John Philip Sousa (November 6, 1854-March 6, 1932)
NPR story on Sousa’s 150th Birthday
November 6, is the birthday of one of my heroes, John Philip Sousa (1854-1932). Most remember him for his marches they may have played in school or from hearing the “The Stars and Stripes Forever” during Independence Day celebrations. Many recall the almost caricaturistic portrayal of him in that 1952 American biographical film. What is interesting to me Sousa originally began his musical career as a songwriter. If anything he wanted to be the next Arthur Sullivan or Victor Herbert. He began his conducting career as a music director for a production of HMS Pinafore (he also did the orchestrations which were complimented by Sir Arthur) in Philadelphia. After failures in the operetta field and his appointment as Director of the US Marine Band, his attention turned to band music and to writing marches. All in all he produced hundreds of marches, works for band, transcriptions, songs, operettas, medleys and was responsible for collecting nations anthems and patriotic airs from all nations to be performed by the Marine Band in protocol settings.
Paul E. Bierley, who spent a lifetime researching Sousa, stated, “Although Sousa is stereotyped as a march composer, he composed music of many forms, including 15 operettas. Among his many original works for band are suites, humoresques, fantasies, descriptive pieces, and dances. In addition to the over 200 songs of his operettas, he composed 70 other vocal works, and many of these vocal works wee transcribed for use with the Sousa Band. The musical philosophy, which stimulated his composing, (“I would rather be the composer of an inspired march than of a manufactured symphony.”) is reflected in all of his works. Basically a humble, deeply religious man, he composed only upon genuine inspiration and repeatedly stated that his melodies came from a “Higher Power.”
However, Sousa’s contributions to American music and our culture as a whole cannot be underestimated. He was one of America’s greatest “Superstars” in an era before that term was even born. He was a consummate professional in every musical aspect of his life. He was an athlete participating in baseball, boxing, horseback riding and trapshooting. He championed copyright laws for musicians helping create the American Society of Composers, Authors and Publishers (ASCAP). He lobbied for better pay and recognition for military bandsmen. Sousa’s testimony before congress helped with adopting the “Star-Spangled Banner” as our National Anthem. He was an author of many books and plays in addition to his serious compositions for orchestra and opera stage.
Sousa was a unabashed symbol of patriotism, discipline, and Victorian respectability and order in an age of rapid social change. His popularity rose concurrently with the rise of American imperialism and commercialism in the late 19th century. Sousa Band concerts provided a vibrant outlet for nationalism while enhancing American prestige, for Sousa stressed American composers and uplifted the reputation of American music. His image was much the result of the mass publicity efforts and promotional techniques of professional managers like David Blakely who advertised his client with illustrated posters, magazine and newspaper articles, photographs, and local interviews. In an age preceding radio and the high-fidelity phonograph, Sousa provided countless Americans with their first experience of professional music.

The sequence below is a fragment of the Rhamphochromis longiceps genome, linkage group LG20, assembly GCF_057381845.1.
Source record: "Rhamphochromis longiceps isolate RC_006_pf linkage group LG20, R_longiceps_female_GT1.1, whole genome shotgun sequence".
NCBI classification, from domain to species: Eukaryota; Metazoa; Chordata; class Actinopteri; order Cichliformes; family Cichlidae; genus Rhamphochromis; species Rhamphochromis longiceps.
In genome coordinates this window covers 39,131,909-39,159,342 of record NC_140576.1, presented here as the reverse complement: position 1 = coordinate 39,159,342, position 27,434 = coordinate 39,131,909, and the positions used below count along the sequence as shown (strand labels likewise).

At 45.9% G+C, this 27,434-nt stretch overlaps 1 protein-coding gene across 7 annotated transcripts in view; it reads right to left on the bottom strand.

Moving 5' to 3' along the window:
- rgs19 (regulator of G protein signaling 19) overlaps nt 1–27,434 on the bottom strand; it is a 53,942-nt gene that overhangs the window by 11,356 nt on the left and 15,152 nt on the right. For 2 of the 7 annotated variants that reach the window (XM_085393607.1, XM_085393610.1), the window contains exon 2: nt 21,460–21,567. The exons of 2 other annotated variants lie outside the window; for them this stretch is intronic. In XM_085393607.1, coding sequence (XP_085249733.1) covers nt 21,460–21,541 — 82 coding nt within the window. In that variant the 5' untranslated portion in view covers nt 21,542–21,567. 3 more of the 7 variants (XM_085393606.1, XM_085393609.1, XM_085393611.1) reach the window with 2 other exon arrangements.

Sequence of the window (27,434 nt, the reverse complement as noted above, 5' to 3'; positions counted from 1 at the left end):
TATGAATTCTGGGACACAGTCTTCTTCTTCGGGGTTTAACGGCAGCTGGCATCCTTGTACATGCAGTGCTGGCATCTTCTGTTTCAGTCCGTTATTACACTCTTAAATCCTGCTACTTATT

Neil Harris in his article, John Philip Sousa and the Culture of Reassurance (https://www.loc.gov/item/ihas.200152753/)
writes, “John Philip Sousa and his America seemed made for each other…. His image evokes strutting drum majors, band concerts on soft summer nights, strolling couples, playing children, tranquil and reassuring evocations of a time of well-ordered pleasures… To extract simply the marching tunes from his rich contemporary reputation is to lessen his impact and to dilute his goals. He took himself seriously (and so others took him) as a bridge between cultural communities. And as an instrument to lessen the forbidding awe felt for creative genius. The Sousa performance did more than merely display his marches to advantage. It was an occasion on which to reassure and conciliate an ambitious if unsophisticated public. We no longer have the performances; we do have the marches. If the legacy is reduced, it is no less real.”
Sousa’s love for his country went beyond his music. When America entered World War I he left his touring band (at age 62) to run the Navy music program at Great Lakes Training Center opting to receive two dollars a month for his services. He worked with 300 young men training them for duty in fleet bands and was discharged as a Lieutenant Commander. Naval Reserve. He wore that uniform proudly for the rest of his life, even being buried in it.
If we remember one single piece of music from John Philip Sousa it would be his “The Stars and Stripes Forever” which was adopted as our National March. You can read about that march in “John Philip Sousa’s Christmas Gift to the United States” at https://goo.gl/KrDttQ
Happy Birthday John Philip Sousa! Just like the flag of the free may your music be our standard forever!